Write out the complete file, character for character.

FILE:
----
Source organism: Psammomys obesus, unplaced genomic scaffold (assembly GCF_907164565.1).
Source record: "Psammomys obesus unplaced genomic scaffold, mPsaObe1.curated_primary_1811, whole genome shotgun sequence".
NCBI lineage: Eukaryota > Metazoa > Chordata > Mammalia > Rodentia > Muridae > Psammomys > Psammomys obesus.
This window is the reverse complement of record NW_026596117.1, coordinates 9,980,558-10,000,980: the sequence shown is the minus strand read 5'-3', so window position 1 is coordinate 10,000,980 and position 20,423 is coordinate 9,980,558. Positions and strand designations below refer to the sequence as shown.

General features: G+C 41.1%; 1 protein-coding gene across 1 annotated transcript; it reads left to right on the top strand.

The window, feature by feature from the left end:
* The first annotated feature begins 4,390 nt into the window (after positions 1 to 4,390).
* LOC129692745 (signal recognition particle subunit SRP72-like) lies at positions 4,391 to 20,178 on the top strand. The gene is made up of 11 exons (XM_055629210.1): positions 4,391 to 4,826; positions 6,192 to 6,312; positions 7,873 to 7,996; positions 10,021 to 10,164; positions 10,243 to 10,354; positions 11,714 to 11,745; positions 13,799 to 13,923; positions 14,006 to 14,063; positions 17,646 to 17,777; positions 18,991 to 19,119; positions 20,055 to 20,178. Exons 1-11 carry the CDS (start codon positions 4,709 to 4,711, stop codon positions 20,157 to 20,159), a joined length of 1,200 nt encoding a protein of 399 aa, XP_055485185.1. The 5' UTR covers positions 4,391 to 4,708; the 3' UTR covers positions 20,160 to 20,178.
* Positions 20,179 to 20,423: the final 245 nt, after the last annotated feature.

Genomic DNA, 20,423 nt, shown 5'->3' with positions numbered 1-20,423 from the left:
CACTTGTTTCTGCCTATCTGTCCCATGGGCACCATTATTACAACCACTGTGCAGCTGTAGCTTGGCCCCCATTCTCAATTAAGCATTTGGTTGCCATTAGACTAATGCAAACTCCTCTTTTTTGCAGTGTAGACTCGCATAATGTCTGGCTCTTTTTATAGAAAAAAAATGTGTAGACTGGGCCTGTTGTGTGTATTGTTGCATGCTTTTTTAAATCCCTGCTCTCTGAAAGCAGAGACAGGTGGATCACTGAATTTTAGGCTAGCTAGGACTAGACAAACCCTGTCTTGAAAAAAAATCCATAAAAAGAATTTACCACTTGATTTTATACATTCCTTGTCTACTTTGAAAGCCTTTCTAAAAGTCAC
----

Source organism: Psammomys obesus, unplaced genomic scaffold (assembly GCF_907164565.1).
Source record: "Psammomys obesus unplaced genomic scaffold, mPsaObe1.curated_primary_1811, whole genome shotgun sequence".
NCBI lineage: Eukaryota > Metazoa > Chordata > Mammalia > Rodentia > Muridae > Psammomys > Psammomys obesus.
This window is the reverse complement of record NW_026596117.1, coordinates 9,980,558-10,000,980: the sequence shown is the minus strand read 5'-3', so window position 1 is coordinate 10,000,980 and position 20,423 is coordinate 9,980,558. Positions and strand designations below refer to the sequence as shown.

General features: G+C 41.1%; 1 protein-coding gene across 1 annotated transcript; it reads left to right on the top strand.

The window, feature by feature from the left end:
* The first annotated feature begins 4,390 nt into the window (after positions 1 to 4,390).
* LOC129692745 (signal recognition particle subunit SRP72-like) lies at positions 4,391 to 20,178 on the top strand. The gene is made up of 11 exons (XM_055629210.1): positions 4,391 to 4,826; positions 6,192 to 6,312; positions 7,873 to 7,996; positions 10,021 to 10,164; positions 10,243 to 10,354; positions 11,714 to 11,745; positions 13,799 to 13,923; positions 14,006 to 14,063; positions 17,646 to 17,777; positions 18,991 to 19,119; positions 20,055 to 20,178. Exons 1-11 carry the CDS (start codon positions 4,709 to 4,711, stop codon positions 20,157 to 20,159), a joined length of 1,200 nt encoding a protein of 399 aa, XP_055485185.1. The 5' UTR covers positions 4,391 to 4,708; the 3' UTR covers positions 20,160 to 20,178.
* Positions 20,179 to 20,423: the final 245 nt, after the last annotated feature.

Genomic DNA, 20,423 nt, shown 5'->3' with positions numbered 1-20,423 from the left:
CACTTGTTTCTGCCTATCTGTCCCATGGGCACCATTATTACAACCACTGTGCAGCTGTAGCTTGGCCCCCATTCTCAATTAAGCATTTGGTTGCCATTAGACTAATGCAAACTCCTCTTTTTTGCAGTGTAGACTCGCATAATGTCTGGCTCTTTTTATAGAAAAAAAATGTGTAGACTGGGCCTGTTGTGTGTATTGTTGCATGCTTTTTTAAATCCCTGCTCTCTGAAAGCAGAGACAGGTGGATCACTGAATTTTAGGCTAGCTAGGACTAGACAAACCCTGTCTTGAAAAAAAATCCATAAAAAGAATTTACCACTTGATTTTATACATTCCTTGTCTACTTTGAAAGCCTTTCTAAAAGTCAC